Editorial intern Shannon Cuthrell co-wrote this story.

Homemade rockets flew from the parking lot of Raleigh’s Saint Mary’s School one day last spring. It was the first time a class of freshman girls got to put their physics knowledge into action. 

That was all thanks to a fast-growing Raleigh startup bringing science, technology, math and even English and arts education out of classrooms and into mobile prototyping labs built within shipping containers. They’re called BetaBoxes, and combined with a software platform all about creativity, experimentation, problem-solving and showcasing your work, they’re the magic behind Betaversity. 
There was a design thinking workshop last month at UNC—Chapel Hill for members of the Institute for Defense & Business, an education collaborative that fosters relationships between academia and the government and military. And a test for the Brado roll-out has happened over the last two days at RTP’s The Frontier workspace. 
Brado’s interest is in innovating the innovation process and wants to offer big brand clients like Home Depot, BP, Nestle Purina, Budweiser, KFC and Unilever new ways of conducting user testing and product development. 

In early 2016, the agency will host pop-up corporate innovation workshops for some of the biggest brands in the world. So for example, executives or employees from a large department store could use 3D printers and design thinking to come up with new ideas for their stores in a BetaBox, located for a day or two in their store’s parking lot.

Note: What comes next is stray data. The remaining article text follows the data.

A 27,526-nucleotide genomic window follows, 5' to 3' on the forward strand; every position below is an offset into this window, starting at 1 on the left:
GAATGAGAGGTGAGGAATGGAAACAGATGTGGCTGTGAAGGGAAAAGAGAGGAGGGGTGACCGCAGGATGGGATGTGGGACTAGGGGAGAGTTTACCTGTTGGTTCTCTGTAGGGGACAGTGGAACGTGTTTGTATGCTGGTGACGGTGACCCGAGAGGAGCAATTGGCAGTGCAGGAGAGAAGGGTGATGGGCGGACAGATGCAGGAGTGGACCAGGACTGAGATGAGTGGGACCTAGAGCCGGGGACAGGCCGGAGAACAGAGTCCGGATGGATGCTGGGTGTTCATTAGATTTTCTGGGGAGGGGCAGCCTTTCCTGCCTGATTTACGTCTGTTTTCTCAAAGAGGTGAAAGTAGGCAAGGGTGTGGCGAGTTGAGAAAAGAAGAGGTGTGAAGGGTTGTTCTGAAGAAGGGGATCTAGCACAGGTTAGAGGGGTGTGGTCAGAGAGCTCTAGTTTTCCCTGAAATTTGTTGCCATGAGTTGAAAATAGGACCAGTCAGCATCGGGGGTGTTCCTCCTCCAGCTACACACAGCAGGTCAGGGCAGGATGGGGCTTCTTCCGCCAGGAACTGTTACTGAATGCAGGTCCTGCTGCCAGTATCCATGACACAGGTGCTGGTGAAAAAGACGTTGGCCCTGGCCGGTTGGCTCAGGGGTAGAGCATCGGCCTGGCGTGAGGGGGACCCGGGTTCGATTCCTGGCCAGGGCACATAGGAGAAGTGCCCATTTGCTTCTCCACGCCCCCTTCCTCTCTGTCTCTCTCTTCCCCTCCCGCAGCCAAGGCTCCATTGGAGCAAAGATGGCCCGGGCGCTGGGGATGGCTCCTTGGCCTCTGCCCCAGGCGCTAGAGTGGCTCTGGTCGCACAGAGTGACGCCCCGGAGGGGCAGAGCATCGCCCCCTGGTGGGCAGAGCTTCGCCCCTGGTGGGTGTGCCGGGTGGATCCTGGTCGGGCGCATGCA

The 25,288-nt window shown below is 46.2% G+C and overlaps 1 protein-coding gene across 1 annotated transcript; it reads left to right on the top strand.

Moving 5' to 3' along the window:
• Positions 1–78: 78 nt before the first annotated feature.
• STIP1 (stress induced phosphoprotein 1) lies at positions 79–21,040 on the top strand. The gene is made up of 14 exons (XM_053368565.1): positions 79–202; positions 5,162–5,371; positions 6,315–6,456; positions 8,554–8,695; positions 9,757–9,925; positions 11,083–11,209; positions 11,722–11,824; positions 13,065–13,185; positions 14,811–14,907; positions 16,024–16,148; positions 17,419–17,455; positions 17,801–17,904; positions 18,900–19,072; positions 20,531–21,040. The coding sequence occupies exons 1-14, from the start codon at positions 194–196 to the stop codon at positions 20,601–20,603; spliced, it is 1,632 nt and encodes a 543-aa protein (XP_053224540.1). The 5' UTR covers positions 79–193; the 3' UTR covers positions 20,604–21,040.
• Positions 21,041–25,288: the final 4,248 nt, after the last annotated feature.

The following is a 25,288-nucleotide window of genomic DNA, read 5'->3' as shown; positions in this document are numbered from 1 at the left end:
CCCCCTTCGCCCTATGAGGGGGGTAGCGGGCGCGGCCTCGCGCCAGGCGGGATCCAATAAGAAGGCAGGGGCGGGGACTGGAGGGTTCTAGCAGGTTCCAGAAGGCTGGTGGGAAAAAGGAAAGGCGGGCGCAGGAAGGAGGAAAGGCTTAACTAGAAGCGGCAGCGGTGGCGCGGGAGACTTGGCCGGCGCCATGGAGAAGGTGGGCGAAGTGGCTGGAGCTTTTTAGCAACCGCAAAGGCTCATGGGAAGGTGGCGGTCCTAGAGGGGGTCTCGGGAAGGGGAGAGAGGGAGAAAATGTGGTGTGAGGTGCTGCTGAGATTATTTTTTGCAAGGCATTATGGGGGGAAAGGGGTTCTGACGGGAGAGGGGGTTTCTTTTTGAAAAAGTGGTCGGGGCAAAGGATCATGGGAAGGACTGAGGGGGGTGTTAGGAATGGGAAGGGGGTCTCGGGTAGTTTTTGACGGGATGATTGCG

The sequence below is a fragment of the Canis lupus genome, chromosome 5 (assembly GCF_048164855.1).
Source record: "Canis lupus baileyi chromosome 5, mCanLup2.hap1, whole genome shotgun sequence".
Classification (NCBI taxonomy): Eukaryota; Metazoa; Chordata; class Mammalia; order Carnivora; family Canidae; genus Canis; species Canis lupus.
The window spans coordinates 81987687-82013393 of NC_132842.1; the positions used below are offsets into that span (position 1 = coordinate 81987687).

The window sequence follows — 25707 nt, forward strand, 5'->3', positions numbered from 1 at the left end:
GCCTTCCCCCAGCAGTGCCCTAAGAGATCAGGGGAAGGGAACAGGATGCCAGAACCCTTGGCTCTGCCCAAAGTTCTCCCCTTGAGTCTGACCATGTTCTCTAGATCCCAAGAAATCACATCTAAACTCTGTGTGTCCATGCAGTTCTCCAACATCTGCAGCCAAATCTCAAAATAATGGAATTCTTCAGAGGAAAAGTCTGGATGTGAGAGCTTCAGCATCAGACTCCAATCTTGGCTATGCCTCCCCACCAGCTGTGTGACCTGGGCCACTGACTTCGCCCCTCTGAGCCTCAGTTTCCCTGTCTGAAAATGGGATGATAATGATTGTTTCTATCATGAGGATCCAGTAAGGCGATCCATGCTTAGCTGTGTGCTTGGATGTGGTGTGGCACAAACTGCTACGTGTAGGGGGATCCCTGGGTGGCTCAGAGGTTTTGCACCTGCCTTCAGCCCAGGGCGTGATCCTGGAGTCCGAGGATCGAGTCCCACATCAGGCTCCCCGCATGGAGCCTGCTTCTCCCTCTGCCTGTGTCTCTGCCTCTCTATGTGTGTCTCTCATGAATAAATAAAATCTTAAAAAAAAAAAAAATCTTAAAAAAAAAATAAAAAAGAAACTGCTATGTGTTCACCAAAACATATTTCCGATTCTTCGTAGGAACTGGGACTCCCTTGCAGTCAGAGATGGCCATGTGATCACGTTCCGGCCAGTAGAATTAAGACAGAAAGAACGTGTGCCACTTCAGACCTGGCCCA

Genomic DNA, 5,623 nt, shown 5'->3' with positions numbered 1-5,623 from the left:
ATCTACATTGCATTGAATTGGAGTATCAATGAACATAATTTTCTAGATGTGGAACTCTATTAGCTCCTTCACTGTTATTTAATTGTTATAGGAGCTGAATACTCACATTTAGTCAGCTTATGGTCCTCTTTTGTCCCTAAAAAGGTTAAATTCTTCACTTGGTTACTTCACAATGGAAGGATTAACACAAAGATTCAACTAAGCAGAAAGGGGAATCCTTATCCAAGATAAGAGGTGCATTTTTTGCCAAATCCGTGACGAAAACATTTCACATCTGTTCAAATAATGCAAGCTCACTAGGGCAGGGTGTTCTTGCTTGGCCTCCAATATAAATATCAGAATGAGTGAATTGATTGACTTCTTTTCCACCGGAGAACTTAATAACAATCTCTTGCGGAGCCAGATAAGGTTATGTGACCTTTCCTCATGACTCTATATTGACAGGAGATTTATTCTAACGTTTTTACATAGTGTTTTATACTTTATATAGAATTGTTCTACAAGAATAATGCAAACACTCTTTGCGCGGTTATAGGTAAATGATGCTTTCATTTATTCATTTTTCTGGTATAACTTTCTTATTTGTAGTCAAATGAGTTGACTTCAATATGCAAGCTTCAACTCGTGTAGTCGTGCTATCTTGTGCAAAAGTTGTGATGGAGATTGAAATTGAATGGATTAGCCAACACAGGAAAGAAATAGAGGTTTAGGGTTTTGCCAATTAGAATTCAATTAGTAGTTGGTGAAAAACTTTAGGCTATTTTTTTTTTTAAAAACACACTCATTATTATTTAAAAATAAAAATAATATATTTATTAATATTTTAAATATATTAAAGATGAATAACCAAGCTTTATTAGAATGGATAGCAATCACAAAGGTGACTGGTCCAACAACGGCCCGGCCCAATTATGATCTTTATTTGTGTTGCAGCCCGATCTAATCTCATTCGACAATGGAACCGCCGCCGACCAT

But even as BetaBox explores new frontiers with deep-pocketed corporations, Maroni’s true passion is for students, teaching and learning. He wrote recently in a post on Medium entitled Why Makerspaces Are Changing the World:

We started our company to accelerate the adoption of makerspaces in the traditional education system. Our 3–5 day BetaBox program both engages students and motivates administrators to invest in makerspaces of their own. We don’t really want BetaBox to go back to a school, we want to spark sustainable on-campus programs that are meaningfully integrated into the learning process.

Maroni says that the Betaversity team wants its BetaBox to be a spark for a student to pursue engineering or a STEM career, and its software to be the number one way that Millennial engineers get jobs.

That means continuing to iterate and evolve, just like they ask of the students in the labs: “We’re always asking ourselves, ‘Are we building the right thing?’ We try to seek criticism from customers and companies and effectively turn feedback into real product features.”